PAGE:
St. Louis, Missouri (July 2, 1998)-The Presbyterian Church in America General Assembly voted today to erect a special committee to study the matter of creation. The action came in response to overtures from Central Carolina and Westminster Presbyteries.

The Bills and Overtures Committee had recommended, 13-11, to deny these overtures. But the Assembly substituted the minority report for the majority report by a vote of 521-371 (or a margin of 58.4% to 41.6%).

Presenting the minority report was last year's Moderator, RE Sam Duncan. In closing arguments, he noted that "there were almost no seats in the house" when the Standing Judicial Commission report germane to this matter was voted on yesterday. "It's an issue that's resonant in our denomination. And we need to talk about it. . . . to help this denomination come to a resolution. . . . Study committees have helped us in the past to retain our unity."

The original proposal was "to study the exegetical, hermeneutical, and theological interpretations of Genesis 1-3." Upon motion from the floor, the committee was also charged with examining "the original intent of the Westminster Standards' phrase 'in the space of six days.'" But an effort to add an inquiring into the original intent of the founders of the PCA, failed, overwhelmingly.

Usually study committees have no more than seven members. The Assembly's rules were suspended by a greater than 2/3 vote so as to allow eleven members, who will be appointed by the Moderator.


St. Louis, Missouri (July 2, 1998)-Without opposition, Dr. Roy Taylor was elected as Stated Clerk of the General Assembly of the PCA. He will assume his new duties after adjournment of the 26th Assembly.


St. Louis, Missouri (July 1, 1998)-Dr. Morton H. Smith, the initial Stated Clerk of the Presbyterian Church in America, preached this evening on remaining faithful to the Reformed faith. His sermon was part of a special worship celebration held in conjunction with the 25th anniversary observation of the denomination.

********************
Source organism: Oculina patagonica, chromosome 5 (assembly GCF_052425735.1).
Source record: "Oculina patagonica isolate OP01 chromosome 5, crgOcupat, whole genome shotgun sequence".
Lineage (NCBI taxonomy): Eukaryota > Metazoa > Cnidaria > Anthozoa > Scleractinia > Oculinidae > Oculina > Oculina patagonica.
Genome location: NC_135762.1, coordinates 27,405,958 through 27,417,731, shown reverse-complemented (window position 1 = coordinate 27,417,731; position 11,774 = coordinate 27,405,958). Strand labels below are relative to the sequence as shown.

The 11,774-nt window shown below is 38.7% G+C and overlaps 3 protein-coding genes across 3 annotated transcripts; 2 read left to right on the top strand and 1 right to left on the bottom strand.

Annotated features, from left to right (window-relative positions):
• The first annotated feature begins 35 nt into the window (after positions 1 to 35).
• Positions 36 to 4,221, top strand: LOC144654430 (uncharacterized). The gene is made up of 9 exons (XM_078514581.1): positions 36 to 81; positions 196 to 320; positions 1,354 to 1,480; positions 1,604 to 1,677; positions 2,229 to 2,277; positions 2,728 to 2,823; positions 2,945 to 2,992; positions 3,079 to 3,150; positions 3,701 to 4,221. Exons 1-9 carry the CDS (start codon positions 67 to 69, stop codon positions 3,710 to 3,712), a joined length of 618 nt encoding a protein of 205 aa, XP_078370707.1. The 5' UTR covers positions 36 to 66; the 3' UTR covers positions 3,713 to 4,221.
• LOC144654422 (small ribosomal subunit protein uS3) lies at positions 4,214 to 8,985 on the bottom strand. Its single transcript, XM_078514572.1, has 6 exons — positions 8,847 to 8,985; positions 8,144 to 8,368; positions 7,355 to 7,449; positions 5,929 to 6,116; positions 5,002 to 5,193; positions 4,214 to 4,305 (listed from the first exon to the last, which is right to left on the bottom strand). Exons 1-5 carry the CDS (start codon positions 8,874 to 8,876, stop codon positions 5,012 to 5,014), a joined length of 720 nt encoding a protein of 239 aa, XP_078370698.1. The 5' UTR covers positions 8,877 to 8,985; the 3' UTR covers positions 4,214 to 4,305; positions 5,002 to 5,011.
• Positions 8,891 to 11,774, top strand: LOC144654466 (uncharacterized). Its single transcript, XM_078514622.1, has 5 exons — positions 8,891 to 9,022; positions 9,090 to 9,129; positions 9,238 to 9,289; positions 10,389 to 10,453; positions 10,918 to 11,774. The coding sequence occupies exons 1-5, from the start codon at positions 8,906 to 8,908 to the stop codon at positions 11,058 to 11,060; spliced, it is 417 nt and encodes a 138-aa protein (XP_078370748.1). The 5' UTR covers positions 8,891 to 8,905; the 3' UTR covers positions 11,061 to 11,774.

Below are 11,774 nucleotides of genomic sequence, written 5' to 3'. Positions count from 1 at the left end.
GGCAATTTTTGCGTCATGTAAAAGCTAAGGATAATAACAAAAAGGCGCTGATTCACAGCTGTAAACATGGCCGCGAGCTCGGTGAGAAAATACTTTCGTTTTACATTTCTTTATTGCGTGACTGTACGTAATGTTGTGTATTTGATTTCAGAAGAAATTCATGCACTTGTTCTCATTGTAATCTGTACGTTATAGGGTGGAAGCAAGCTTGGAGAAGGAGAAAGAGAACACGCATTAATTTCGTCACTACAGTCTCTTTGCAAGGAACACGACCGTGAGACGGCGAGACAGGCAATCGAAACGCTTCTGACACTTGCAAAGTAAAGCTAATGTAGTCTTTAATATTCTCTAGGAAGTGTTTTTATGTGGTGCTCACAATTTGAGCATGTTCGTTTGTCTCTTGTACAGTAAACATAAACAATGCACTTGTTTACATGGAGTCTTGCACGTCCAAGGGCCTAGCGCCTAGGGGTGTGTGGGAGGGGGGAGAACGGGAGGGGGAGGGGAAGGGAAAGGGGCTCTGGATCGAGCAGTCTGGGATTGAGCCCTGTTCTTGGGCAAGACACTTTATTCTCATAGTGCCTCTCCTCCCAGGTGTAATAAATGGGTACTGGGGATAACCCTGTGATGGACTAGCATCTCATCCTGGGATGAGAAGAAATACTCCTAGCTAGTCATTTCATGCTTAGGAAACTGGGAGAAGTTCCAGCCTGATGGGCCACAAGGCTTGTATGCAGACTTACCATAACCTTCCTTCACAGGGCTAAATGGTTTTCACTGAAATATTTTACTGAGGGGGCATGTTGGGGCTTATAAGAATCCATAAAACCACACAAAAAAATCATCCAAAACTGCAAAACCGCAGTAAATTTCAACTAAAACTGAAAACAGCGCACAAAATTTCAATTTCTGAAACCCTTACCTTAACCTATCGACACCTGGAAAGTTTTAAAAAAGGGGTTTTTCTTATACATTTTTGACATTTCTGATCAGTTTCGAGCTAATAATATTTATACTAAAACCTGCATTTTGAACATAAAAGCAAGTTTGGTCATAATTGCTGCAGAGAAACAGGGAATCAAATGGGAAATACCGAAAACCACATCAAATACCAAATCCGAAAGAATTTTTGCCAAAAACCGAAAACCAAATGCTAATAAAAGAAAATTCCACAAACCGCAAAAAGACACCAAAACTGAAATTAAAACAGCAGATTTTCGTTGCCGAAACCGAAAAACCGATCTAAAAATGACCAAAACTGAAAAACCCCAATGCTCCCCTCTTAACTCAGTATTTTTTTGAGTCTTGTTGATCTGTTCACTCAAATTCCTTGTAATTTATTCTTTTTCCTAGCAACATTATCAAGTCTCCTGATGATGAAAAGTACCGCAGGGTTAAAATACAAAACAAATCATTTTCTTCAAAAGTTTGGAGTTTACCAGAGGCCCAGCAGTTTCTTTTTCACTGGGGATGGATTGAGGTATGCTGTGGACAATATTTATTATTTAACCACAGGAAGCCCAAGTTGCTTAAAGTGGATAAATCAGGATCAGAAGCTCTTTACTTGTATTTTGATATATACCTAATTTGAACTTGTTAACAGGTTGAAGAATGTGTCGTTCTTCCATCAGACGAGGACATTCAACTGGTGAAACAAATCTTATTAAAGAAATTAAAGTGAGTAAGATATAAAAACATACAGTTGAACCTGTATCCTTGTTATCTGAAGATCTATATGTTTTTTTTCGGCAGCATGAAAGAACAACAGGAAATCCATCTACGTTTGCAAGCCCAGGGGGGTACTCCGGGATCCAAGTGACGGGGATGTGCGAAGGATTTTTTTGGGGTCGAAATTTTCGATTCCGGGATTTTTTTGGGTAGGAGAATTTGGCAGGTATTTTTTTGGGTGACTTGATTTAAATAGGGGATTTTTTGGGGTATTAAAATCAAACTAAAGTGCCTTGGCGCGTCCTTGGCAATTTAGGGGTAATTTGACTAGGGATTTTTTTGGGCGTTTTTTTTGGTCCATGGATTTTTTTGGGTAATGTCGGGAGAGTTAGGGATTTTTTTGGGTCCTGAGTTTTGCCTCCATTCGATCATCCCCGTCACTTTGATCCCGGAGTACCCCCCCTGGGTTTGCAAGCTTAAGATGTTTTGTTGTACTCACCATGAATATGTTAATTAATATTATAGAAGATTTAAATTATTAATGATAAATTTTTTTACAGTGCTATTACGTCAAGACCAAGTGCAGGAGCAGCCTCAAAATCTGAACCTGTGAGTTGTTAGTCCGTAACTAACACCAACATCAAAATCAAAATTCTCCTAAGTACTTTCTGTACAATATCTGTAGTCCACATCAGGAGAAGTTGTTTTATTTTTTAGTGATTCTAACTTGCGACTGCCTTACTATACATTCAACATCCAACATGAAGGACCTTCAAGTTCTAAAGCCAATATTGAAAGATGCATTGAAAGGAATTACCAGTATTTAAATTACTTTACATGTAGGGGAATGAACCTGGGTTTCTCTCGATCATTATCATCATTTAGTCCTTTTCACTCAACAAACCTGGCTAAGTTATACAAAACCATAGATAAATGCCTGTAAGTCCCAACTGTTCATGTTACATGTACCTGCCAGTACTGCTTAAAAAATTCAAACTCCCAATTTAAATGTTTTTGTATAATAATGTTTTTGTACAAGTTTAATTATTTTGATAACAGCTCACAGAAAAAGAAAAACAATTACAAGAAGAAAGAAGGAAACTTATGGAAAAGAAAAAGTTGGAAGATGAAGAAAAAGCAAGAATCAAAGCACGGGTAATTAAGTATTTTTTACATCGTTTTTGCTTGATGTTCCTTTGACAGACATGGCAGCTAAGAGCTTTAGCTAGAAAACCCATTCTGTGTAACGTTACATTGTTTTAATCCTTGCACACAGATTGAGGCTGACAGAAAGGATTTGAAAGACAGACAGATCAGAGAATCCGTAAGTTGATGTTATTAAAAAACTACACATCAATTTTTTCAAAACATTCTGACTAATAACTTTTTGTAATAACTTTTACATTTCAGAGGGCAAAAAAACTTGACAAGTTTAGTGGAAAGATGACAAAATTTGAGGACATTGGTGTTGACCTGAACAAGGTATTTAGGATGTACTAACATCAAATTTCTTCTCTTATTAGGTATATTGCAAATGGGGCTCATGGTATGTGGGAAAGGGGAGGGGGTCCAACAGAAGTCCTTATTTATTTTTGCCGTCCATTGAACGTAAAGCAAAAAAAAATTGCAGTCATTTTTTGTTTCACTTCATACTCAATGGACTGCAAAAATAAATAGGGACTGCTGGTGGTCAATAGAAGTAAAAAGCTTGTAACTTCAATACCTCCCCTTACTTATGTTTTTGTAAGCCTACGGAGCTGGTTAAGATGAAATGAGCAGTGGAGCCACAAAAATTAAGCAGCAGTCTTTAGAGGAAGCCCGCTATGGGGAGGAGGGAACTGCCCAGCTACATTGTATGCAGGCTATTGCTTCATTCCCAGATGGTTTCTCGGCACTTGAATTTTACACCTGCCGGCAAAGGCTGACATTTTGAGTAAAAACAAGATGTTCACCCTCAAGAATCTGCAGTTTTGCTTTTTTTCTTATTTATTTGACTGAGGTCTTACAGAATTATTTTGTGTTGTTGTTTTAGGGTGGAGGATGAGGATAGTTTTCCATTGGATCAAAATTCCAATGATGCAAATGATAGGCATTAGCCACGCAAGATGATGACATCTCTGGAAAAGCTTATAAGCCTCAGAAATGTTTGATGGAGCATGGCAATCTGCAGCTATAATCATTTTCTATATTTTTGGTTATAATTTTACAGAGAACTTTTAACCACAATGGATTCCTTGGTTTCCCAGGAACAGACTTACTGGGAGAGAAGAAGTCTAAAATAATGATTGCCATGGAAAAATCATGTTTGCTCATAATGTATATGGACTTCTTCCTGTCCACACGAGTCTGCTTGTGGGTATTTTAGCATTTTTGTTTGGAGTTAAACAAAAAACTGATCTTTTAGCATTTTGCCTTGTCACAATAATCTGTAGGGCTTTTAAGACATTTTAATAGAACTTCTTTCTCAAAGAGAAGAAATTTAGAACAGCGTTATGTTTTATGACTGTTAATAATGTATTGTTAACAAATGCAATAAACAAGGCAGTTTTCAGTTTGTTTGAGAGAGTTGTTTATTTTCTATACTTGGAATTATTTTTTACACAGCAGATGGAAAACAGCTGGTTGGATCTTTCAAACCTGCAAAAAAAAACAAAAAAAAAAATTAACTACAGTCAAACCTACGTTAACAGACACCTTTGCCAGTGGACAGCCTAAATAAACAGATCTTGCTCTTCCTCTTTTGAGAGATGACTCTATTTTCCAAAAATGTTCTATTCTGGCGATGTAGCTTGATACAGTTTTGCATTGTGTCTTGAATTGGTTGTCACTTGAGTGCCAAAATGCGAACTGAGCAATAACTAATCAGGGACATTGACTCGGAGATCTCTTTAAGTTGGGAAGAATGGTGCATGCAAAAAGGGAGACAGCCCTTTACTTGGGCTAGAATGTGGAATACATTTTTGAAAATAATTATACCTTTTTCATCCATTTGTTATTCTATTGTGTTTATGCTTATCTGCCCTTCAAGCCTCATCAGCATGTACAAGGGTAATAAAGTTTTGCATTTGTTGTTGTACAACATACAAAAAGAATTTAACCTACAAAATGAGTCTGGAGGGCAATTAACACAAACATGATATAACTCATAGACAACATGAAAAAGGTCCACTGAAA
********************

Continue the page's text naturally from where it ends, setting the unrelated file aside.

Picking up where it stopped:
Dr. Smith, who is currently Dean at Greenville (SC) Presbyterian Theological Seminary, rang the changes on basic Reformed theology, including such doctrines as God's sovereign election and limited atonement. He also touched on the importance of the Law of God, including the 2nd Commandment (and the limitation of practices of worship to those items prescribed in Scripture) and the 4th Commandment. With respect to the Sabbath, Dr. Smith expressed concern over men who took exception to the Confessional teaching. Reading from Isaiah 58:13-14, the professor stated that he was concerned that ordinands were disagreeing not simply with the doctrinal standards, but with the Word of God.


St. Louis, Missouri (July 1, 1998)-A dispute between Mission to the World and Administrative Committee over the use of the denominational office building appears to be headed toward resolution. The controversy has arisen over MTW's reduction of office space at 1852 Century Place in Atlanta with a prospective reduction of rent payments.

Among the concerns raised by MTW were "the growing difficulty of Atlanta's traffic commute" and the "[r]eduction of overhead cost." MTW took umbrage that it had "not been given 'its day in court.' . . . The present system establishes rent without any input from the agencies, which must pay the rent."

The court adopted the following motion: "That the Capital Building Fund Committee and the Administrative Committee meet and develop an amicable solution to the request of MTW to vacate space in the PCA office building between now and the end of 1998 with all rents paid. Further, MTW will not decrease its space (as of June 30, 1998) any further until the aforementioned resolution to the problem is resolved." MTW Coordinator Paul Kooistra indicated his support for this motion and that the parties were committed to working things out.